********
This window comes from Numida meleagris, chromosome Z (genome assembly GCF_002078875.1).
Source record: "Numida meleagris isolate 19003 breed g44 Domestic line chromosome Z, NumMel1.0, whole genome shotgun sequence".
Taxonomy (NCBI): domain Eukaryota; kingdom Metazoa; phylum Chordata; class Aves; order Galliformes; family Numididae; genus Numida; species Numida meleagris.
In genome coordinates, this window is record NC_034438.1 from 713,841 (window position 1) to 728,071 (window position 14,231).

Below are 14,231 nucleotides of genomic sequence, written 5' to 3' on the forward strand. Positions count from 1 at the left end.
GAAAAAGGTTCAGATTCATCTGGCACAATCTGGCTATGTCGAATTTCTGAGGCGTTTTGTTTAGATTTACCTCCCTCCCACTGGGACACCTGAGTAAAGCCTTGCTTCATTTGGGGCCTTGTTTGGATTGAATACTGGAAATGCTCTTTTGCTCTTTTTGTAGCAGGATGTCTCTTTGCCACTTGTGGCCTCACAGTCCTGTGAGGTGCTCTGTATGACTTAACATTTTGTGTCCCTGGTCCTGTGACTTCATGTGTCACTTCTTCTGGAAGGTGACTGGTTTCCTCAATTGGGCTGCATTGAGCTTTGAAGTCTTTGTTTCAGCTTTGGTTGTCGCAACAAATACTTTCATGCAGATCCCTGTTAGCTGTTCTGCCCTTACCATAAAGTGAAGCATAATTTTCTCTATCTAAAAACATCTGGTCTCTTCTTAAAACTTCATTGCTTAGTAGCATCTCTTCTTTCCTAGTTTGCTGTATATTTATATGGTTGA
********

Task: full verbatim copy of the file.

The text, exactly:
This window comes from Numida meleagris, chromosome Z (genome assembly GCF_002078875.1).
Source record: "Numida meleagris isolate 19003 breed g44 Domestic line chromosome Z, NumMel1.0, whole genome shotgun sequence".
Taxonomy (NCBI): domain Eukaryota; kingdom Metazoa; phylum Chordata; class Aves; order Galliformes; family Numididae; genus Numida; species Numida meleagris.
In genome coordinates, this window is record NC_034438.1 from 713,841 (window position 1) to 728,071 (window position 14,231).

Below are 14,231 nucleotides of genomic sequence, written 5' to 3' on the forward strand. Positions count from 1 at the left end.
GAAAAAGGTTCAGATTCATCTGGCACAATCTGGCTATGTCGAATTTCTGAGGCGTTTTGTTTAGATTTACCTCCCTCCCACTGGGACACCTGAGTAAAGCCTTGCTTCATTTGGGGCCTTGTTTGGATTGAATACTGGAAATGCTCTTTTGCTCTTTTTGTAGCAGGATGTCTCTTTGCCACTTGTGGCCTCACAGTCCTGTGAGGTGCTCTGTATGACTTAACATTTTGTGTCCCTGGTCCTGTGACTTCATGTGTCACTTCTTCTGGAAGGTGACTGGTTTCCTCAATTGGGCTGCATTGAGCTTTGAAGTCTTTGTTTCAGCTTTGGTTGTCGCAACAAATACTTTCATGCAGATCCCTGTTAGCTGTTCTGCCCTTACCATAAAGTGAAGCATAATTTTCTCTATCTAAAAACATCTGGTCTCTTCTTAAAACTTCATTGCTTAGTAGCATCTCTTCTTTCCTAGTTTGCTGTATATTTATATGGTTGA